EDGERTON Cemetery chapel could be restored with Heritage Lottery cash.
Kirklees Council wants to submit a bid to the fund to return the 1850s chapel to its former glory.
Money has already been allocated as part of the council's £5m capital programme for improvements of cemeteries and crematoria across Kirklees over the next three years.
But a successful bid to the Heritage Lottery Fund could realise four times the £100,000 which has been set aside to improve the deteriorating Edgerton building.
Colin Green, assistant head of culture and leisure services for Kirklees Council, said if the cash was forthcoming the project could be completed within the next two to five years.
A similar restoration could also be done in the Dewsbury area.
Kirklees Council's Bereavement Services manages and operates the council's thirteen cemeteries at Edgerton, Kirkheaton, Lockwood, Almondbury, Skelmanthorpe, Slaithwaite, Dewsbury, Batley, Heckmondwike, Liversedge, Earlsheaton and two in Cleckheaton and the crematoria at Huddersfield and Dewsbury.
There are about 4,000 deaths in Kirklees each year. Around 80% are cremated and 20% buried,
The national figures are 70% and 30%.
Mr Green said the council had no problems overall with plans regarding future burial space.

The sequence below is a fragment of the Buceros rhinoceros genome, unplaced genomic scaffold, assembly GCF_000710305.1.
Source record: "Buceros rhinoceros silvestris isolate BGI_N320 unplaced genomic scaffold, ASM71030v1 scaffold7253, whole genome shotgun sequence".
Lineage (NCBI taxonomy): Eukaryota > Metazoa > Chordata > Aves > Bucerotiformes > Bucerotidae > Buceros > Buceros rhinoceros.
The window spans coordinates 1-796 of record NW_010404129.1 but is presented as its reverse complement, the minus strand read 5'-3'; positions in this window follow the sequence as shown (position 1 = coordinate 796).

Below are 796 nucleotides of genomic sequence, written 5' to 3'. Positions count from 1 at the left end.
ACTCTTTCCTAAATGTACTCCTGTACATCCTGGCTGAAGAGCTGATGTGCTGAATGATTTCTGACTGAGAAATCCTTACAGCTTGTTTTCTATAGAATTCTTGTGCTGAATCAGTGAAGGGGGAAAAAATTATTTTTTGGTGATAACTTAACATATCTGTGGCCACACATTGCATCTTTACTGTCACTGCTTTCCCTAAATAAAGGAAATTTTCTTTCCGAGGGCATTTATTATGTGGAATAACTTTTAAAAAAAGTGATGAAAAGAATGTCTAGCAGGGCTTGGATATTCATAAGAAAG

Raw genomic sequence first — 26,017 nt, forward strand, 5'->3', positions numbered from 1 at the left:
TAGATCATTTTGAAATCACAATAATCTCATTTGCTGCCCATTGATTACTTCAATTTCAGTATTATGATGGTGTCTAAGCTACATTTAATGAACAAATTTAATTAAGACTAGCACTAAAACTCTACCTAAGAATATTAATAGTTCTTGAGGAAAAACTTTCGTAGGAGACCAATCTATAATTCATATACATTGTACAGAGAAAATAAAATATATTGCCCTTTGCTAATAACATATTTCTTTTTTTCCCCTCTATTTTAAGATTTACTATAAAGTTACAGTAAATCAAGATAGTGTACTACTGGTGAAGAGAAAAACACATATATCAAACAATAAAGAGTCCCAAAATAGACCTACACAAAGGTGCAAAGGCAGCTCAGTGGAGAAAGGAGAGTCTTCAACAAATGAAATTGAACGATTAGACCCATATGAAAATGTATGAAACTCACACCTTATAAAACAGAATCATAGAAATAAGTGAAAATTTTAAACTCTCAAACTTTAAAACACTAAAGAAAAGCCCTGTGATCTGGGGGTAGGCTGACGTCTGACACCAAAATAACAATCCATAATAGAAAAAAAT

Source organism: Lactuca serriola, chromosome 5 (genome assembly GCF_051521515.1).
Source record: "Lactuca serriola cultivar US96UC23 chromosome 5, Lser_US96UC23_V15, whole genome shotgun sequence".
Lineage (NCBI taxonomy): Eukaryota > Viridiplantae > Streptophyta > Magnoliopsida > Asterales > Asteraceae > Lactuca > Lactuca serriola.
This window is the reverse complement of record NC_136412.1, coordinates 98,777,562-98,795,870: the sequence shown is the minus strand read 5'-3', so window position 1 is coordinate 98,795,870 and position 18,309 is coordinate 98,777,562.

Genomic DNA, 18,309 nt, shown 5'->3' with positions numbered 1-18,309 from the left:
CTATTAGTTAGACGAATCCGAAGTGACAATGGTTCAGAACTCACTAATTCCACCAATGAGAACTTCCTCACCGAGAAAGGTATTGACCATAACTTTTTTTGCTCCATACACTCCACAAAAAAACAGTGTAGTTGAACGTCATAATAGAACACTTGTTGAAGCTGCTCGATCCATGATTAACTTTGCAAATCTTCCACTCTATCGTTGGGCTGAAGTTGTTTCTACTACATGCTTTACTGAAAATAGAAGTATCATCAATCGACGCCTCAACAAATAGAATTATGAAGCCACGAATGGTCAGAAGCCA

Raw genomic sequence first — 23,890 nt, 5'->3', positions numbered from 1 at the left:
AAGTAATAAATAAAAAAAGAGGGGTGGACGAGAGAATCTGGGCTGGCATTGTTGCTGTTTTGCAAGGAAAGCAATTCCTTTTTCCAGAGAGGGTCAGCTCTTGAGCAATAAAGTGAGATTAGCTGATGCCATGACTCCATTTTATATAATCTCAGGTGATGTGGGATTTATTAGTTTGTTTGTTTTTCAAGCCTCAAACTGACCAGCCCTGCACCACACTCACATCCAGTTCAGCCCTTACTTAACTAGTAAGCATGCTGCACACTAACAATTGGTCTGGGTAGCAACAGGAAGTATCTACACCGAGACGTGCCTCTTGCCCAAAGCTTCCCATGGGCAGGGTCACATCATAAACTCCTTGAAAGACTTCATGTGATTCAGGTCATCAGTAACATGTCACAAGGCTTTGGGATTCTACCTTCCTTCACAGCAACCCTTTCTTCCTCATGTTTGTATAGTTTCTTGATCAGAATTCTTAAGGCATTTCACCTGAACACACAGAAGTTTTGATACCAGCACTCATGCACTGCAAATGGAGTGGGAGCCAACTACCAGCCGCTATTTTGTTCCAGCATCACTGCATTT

He said, with the exception of Edgerton, all the council's graveyards had extensive developable land which could be used once available plots were used.
In the case of Edgerton, although there was no room for new plots, many graves had been allocated to take more than once body - so space was available.
The council has no plans in the immediate future to introduce woodland burial options similar to that at a private Birkby site.
But talks are ongoing about the possibility of providing specific Muslim burial grounds.
These would accommodate Muslim believers who make up around 9% of the Kirklees population.
Muslim graves require specific preparation under the demands of the Koran and bodies to be buried within 24 hours.
Mr Green said there was no imminent pressure on Kirklees burial grounds, such as there is in London boroughs.
This has controversially led to unrelated bodies being buried in graves where records have shown that a plot was suitable for two or three bodies and where no information regarding ownership could be found within the last 50 years.